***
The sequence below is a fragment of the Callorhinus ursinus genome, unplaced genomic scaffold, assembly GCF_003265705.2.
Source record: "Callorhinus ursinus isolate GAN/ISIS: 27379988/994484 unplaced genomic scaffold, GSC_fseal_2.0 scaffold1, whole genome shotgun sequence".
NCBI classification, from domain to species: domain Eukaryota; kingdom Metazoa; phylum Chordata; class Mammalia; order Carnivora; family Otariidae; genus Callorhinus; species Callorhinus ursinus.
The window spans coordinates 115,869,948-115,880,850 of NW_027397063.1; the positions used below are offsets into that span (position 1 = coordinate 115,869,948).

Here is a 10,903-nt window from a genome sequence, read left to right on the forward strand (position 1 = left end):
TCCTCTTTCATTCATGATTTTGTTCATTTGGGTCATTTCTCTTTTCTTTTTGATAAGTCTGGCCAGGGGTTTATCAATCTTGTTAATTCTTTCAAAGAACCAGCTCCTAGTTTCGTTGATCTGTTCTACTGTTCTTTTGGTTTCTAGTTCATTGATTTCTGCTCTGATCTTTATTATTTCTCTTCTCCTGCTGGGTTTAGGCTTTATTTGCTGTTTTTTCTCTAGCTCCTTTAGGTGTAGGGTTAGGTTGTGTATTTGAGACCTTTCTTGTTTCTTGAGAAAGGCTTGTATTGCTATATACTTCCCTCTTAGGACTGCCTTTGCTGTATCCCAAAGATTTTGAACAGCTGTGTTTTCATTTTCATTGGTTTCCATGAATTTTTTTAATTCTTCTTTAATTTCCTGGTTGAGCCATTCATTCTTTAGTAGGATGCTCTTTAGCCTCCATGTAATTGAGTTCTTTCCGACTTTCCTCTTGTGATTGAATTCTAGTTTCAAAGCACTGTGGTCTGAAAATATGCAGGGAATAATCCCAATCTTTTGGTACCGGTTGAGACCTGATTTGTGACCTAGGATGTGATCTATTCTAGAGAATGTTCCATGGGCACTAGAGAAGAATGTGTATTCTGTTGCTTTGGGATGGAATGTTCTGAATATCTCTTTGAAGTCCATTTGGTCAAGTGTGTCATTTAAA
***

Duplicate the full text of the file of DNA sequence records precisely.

The sequence below is a fragment of the Callorhinus ursinus genome, unplaced genomic scaffold, assembly GCF_003265705.2.
Source record: "Callorhinus ursinus isolate GAN/ISIS: 27379988/994484 unplaced genomic scaffold, GSC_fseal_2.0 scaffold1, whole genome shotgun sequence".
NCBI classification, from domain to species: domain Eukaryota; kingdom Metazoa; phylum Chordata; class Mammalia; order Carnivora; family Otariidae; genus Callorhinus; species Callorhinus ursinus.
The window spans coordinates 115,869,948-115,880,850 of NW_027397063.1; the positions used below are offsets into that span (position 1 = coordinate 115,869,948).

Here is a 10,903-nt window from a genome sequence, read left to right on the forward strand (position 1 = left end):
TCCTCTTTCATTCATGATTTTGTTCATTTGGGTCATTTCTCTTTTCTTTTTGATAAGTCTGGCCAGGGGTTTATCAATCTTGTTAATTCTTTCAAAGAACCAGCTCCTAGTTTCGTTGATCTGTTCTACTGTTCTTTTGGTTTCTAGTTCATTGATTTCTGCTCTGATCTTTATTATTTCTCTTCTCCTGCTGGGTTTAGGCTTTATTTGCTGTTTTTTCTCTAGCTCCTTTAGGTGTAGGGTTAGGTTGTGTATTTGAGACCTTTCTTGTTTCTTGAGAAAGGCTTGTATTGCTATATACTTCCCTCTTAGGACTGCCTTTGCTGTATCCCAAAGATTTTGAACAGCTGTGTTTTCATTTTCATTGGTTTCCATGAATTTTTTTAATTCTTCTTTAATTTCCTGGTTGAGCCATTCATTCTTTAGTAGGATGCTCTTTAGCCTCCATGTAATTGAGTTCTTTCCGACTTTCCTCTTGTGATTGAATTCTAGTTTCAAAGCACTGTGGTCTGAAAATATGCAGGGAATAATCCCAATCTTTTGGTACCGGTTGAGACCTGATTTGTGACCTAGGATGTGATCTATTCTAGAGAATGTTCCATGGGCACTAGAGAAGAATGTGTATTCTGTTGCTTTGGGATGGAATGTTCTGAATATCTCTTTGAAGTCCATTTGGTCAAGTGTGTCATTTAAA